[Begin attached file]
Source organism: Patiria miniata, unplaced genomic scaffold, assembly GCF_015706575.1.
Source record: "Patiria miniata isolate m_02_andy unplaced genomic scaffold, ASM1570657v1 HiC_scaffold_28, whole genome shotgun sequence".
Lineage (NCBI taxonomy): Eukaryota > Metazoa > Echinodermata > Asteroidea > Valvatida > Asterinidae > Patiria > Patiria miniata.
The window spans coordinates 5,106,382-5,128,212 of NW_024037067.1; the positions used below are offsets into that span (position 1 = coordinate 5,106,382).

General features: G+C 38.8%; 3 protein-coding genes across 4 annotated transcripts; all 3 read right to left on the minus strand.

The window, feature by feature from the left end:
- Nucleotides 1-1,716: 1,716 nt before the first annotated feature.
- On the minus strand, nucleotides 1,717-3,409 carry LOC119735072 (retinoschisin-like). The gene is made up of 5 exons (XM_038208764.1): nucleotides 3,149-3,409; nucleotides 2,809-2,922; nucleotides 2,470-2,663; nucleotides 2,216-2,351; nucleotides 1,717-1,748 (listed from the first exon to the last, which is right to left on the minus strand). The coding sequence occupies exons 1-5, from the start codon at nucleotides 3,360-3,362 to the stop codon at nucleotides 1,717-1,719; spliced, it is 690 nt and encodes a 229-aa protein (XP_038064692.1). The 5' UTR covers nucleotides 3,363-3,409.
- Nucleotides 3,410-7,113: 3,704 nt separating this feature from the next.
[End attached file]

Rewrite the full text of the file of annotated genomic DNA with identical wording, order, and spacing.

Source organism: Patiria miniata, unplaced genomic scaffold, assembly GCF_015706575.1.
Source record: "Patiria miniata isolate m_02_andy unplaced genomic scaffold, ASM1570657v1 HiC_scaffold_28, whole genome shotgun sequence".
Lineage (NCBI taxonomy): Eukaryota > Metazoa > Echinodermata > Asteroidea > Valvatida > Asterinidae > Patiria > Patiria miniata.
The window spans coordinates 5,106,382-5,128,212 of NW_024037067.1; the positions used below are offsets into that span (position 1 = coordinate 5,106,382).

General features: G+C 38.8%; 3 protein-coding genes across 4 annotated transcripts; all 3 read right to left on the minus strand.

The window, feature by feature from the left end:
- Nucleotides 1-1,716: 1,716 nt before the first annotated feature.
- On the minus strand, nucleotides 1,717-3,409 carry LOC119735072 (retinoschisin-like). The gene is made up of 5 exons (XM_038208764.1): nucleotides 3,149-3,409; nucleotides 2,809-2,922; nucleotides 2,470-2,663; nucleotides 2,216-2,351; nucleotides 1,717-1,748 (listed from the first exon to the last, which is right to left on the minus strand). The coding sequence occupies exons 1-5, from the start codon at nucleotides 3,360-3,362 to the stop codon at nucleotides 1,717-1,719; spliced, it is 690 nt and encodes a 229-aa protein (XP_038064692.1). The 5' UTR covers nucleotides 3,363-3,409.
- Nucleotides 3,410-7,113: 3,704 nt separating this feature from the next.